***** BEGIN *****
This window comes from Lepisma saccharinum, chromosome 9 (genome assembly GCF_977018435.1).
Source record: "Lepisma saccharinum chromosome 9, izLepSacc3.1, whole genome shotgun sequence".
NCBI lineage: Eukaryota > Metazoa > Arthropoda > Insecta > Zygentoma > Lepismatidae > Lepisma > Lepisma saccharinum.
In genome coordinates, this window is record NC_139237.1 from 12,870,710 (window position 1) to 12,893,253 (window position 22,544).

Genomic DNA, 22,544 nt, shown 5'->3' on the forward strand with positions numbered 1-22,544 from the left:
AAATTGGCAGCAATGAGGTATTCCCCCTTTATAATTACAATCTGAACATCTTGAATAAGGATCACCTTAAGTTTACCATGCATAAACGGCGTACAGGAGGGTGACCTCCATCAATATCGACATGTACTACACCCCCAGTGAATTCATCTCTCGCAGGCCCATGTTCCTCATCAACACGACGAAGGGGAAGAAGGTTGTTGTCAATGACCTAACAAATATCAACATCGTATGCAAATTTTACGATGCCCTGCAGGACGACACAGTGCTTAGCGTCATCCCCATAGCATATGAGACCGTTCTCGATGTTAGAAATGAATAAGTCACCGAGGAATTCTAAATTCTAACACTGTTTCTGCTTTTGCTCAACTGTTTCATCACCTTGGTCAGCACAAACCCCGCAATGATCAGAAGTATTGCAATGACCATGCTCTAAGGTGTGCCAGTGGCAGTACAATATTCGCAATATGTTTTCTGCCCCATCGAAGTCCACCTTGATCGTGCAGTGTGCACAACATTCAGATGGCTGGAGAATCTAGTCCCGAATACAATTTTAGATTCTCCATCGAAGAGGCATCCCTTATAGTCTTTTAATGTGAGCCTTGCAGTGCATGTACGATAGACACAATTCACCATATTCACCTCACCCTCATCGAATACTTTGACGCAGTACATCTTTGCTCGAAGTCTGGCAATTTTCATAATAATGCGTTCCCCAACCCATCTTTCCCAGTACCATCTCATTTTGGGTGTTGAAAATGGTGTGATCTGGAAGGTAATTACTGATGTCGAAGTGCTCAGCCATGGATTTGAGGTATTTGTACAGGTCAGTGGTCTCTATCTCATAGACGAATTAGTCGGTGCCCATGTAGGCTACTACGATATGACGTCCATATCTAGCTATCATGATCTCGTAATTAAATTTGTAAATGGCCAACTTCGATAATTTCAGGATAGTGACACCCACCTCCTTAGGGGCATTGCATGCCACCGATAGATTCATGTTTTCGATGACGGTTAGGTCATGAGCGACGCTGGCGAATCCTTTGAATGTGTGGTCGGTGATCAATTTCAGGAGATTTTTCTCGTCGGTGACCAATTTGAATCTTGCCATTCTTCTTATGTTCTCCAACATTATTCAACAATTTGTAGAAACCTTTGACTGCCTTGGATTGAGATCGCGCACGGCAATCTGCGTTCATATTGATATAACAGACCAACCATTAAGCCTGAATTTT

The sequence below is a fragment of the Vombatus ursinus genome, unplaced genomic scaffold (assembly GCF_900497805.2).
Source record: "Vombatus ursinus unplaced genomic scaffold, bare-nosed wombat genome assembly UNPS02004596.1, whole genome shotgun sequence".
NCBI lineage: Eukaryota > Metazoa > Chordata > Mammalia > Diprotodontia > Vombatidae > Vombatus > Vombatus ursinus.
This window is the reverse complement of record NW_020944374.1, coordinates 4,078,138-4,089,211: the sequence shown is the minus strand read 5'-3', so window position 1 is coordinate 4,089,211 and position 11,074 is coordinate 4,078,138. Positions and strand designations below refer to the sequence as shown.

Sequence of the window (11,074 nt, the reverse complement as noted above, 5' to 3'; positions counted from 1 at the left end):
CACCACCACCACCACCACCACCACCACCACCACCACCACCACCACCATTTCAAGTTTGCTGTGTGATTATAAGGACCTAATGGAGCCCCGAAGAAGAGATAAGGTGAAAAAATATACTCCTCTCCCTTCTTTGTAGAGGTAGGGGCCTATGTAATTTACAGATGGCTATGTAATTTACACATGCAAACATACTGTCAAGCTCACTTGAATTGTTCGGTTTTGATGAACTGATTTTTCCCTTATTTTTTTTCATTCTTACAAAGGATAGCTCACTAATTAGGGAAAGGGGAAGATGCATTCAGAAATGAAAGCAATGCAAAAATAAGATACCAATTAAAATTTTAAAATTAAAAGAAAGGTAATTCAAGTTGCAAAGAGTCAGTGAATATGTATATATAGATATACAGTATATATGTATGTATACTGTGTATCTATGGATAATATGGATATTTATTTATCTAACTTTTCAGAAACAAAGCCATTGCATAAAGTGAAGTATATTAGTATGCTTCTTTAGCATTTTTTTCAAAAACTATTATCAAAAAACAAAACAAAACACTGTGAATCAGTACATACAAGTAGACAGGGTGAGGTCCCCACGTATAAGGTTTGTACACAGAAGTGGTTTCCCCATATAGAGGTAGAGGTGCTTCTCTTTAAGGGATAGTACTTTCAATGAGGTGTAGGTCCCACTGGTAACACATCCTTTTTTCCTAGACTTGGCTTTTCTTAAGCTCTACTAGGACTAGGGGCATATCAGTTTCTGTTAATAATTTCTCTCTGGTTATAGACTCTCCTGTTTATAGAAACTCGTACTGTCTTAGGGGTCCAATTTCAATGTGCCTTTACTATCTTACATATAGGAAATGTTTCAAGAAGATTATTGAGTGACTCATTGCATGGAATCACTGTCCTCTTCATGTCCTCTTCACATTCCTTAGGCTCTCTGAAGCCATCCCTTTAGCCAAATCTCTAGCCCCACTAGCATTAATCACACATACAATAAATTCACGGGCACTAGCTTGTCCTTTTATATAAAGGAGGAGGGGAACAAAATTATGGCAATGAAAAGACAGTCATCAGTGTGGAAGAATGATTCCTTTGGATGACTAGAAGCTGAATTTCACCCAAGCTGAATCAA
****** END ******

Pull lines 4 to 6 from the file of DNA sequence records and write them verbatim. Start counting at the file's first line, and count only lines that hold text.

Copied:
In genome coordinates, this window is record NC_139237.1 from 12,870,710 (window position 1) to 12,893,253 (window position 22,544).

Genomic DNA, 22,544 nt, shown 5'->3' on the forward strand with positions numbered 1-22,544 from the left:
AAATTGGCAGCAATGAGGTATTCCCCCTTTATAATTACAATCTGAACATCTTGAATAAGGATCACCTTAAGTTTACCATGCATAAACGGCGTACAGGAGGGTGACCTCCATCAATATCGACATGTACTACACCCCCAGTGAATTCATCTCTCGCAGGCCCATGTTCCTCATCAACACGACGAAGGGGAAGAAGGTTGTTGTCAATGACCTAACAAATATCAACATCGTATGCAAATTTTACGATGCCCTGCAGGACGACACAGTGCTTAGCGTCATCCCCATAGCATATGAGACCGTTCTCGATGTTAGAAATGAATAAGTCACCGAGGAATTCTAAATTCTAACACTGTTTCTGCTTTTGCTCAACTGTTTCATCACCTTGGTCAGCACAAACCCCGCAATGATCAGAAGTATTGCAATGACCATGCTCTAAGGTGTGCCAGTGGCAGTACAATATTCGCAATATGTTTTCTGCCCCATCGAAGTCCACCTTGATCGTGCAGTGTGCACAACATTCAGATGGCTGGAGAATCTAGTCCCGAATACAATTTTAGATTCTCCATCGAAGAGGCATCCCTTATAGTCTTTTAATGTGAGCCTTGCAGTGCATGTACGATAGACACAATTCACCATATTCACCTCACCCTCATCGAATACTTTGACGCAGTACATCTTTGCTCGAAGTCTGGCAATTTTCATAATAATGCGTTCCCCAACCCATCTTTCCCAGTACCATCTCATTTTGGGTGTTGAAAATGGTGTGATCTGGAAGGTAATTACTGATGTCGAAGTGCTCAGCCATGGATTTGAGGTATTTGTACAGGTCAGTGGTCTCTATCTCATAGACGAATTAGTCGGTGCCCATGTAGGCTACTACGATATGACGTCCATATCTAGCTATCATGATCTCGTAATTAAATTTGTAAATGGCCAACTTCGATAATTTCAGGATAGTGACACCCACCTCCTTAGGGGCATTGCATGCCACCGATAGATTCATGTTTTCGATGACGGTTAGGTCATGAGCGACGCTGGCGAATCCTTTGAATGTGTGGTCGGTGATCAATTTCAGGAGATTTTTCTCGTCGGTGACCAATTTGAATCTTGCCATTCTTCTTATGTTCTCCAACATTATTCAACAATTTGTAGAAACCTTTGACTGCCTTGGATTGAGATCGCGCACGGCAATCTGCGTTCATATTGATATAACAGACCAACCATTAAGCCTGAATTTT